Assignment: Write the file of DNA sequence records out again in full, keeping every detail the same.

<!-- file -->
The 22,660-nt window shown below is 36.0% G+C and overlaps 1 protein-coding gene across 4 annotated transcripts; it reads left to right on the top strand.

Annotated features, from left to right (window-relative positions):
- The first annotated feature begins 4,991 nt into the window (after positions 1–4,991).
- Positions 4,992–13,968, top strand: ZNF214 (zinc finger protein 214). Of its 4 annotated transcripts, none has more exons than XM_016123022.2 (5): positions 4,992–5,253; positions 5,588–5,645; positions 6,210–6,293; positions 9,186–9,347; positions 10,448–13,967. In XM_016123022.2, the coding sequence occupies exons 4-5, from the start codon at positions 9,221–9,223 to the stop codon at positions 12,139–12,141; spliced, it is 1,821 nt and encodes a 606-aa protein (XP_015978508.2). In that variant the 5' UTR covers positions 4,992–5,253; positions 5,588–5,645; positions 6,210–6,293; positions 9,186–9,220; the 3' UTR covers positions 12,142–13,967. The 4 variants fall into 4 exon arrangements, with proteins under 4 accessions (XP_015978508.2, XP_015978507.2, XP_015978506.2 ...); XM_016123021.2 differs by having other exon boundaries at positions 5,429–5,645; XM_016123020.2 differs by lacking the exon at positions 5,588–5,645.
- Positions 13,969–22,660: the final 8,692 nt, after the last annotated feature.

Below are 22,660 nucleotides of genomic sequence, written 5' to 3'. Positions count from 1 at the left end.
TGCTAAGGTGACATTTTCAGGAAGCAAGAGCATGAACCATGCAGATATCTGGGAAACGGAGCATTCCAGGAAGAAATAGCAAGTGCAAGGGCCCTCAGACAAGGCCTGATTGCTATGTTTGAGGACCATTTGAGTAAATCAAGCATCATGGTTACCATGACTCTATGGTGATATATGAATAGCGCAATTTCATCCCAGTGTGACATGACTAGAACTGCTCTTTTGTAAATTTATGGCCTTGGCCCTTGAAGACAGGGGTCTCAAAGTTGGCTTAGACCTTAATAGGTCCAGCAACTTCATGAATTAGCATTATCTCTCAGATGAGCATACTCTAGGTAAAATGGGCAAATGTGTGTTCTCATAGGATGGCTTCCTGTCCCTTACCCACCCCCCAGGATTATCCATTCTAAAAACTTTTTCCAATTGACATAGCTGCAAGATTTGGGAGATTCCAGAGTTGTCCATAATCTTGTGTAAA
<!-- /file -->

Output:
The 22,660-nt window shown below is 36.0% G+C and overlaps 1 protein-coding gene across 4 annotated transcripts; it reads left to right on the top strand.

Annotated features, from left to right (window-relative positions):
- The first annotated feature begins 4,991 nt into the window (after positions 1–4,991).
- Positions 4,992–13,968, top strand: ZNF214 (zinc finger protein 214). Of its 4 annotated transcripts, none has more exons than XM_016123022.2 (5): positions 4,992–5,253; positions 5,588–5,645; positions 6,210–6,293; positions 9,186–9,347; positions 10,448–13,967. In XM_016123022.2, the coding sequence occupies exons 4-5, from the start codon at positions 9,221–9,223 to the stop codon at positions 12,139–12,141; spliced, it is 1,821 nt and encodes a 606-aa protein (XP_015978508.2). In that variant the 5' UTR covers positions 4,992–5,253; positions 5,588–5,645; positions 6,210–6,293; positions 9,186–9,220; the 3' UTR covers positions 12,142–13,967. The 4 variants fall into 4 exon arrangements, with proteins under 4 accessions (XP_015978508.2, XP_015978507.2, XP_015978506.2 ...); XM_016123021.2 differs by having other exon boundaries at positions 5,429–5,645; XM_016123020.2 differs by lacking the exon at positions 5,588–5,645.
- Positions 13,969–22,660: the final 8,692 nt, after the last annotated feature.

Below are 22,660 nucleotides of genomic sequence, written 5' to 3'. Positions count from 1 at the left end.
TGCTAAGGTGACATTTTCAGGAAGCAAGAGCATGAACCATGCAGATATCTGGGAAACGGAGCATTCCAGGAAGAAATAGCAAGTGCAAGGGCCCTCAGACAAGGCCTGATTGCTATGTTTGAGGACCATTTGAGTAAATCAAGCATCATGGTTACCATGACTCTATGGTGATATATGAATAGCGCAATTTCATCCCAGTGTGACATGACTAGAACTGCTCTTTTGTAAATTTATGGCCTTGGCCCTTGAAGACAGGGGTCTCAAAGTTGGCTTAGACCTTAATAGGTCCAGCAACTTCATGAATTAGCATTATCTCTCAGATGAGCATACTCTAGGTAAAATGGGCAAATGTGTGTTCTCATAGGATGGCTTCCTGTCCCTTACCCACCCCCCAGGATTATCCATTCTAAAAACTTTTTCCAATTGACATAGCTGCAAGATTTGGGAGATTCCAGAGTTGTCCATAATCTTGTGTAAA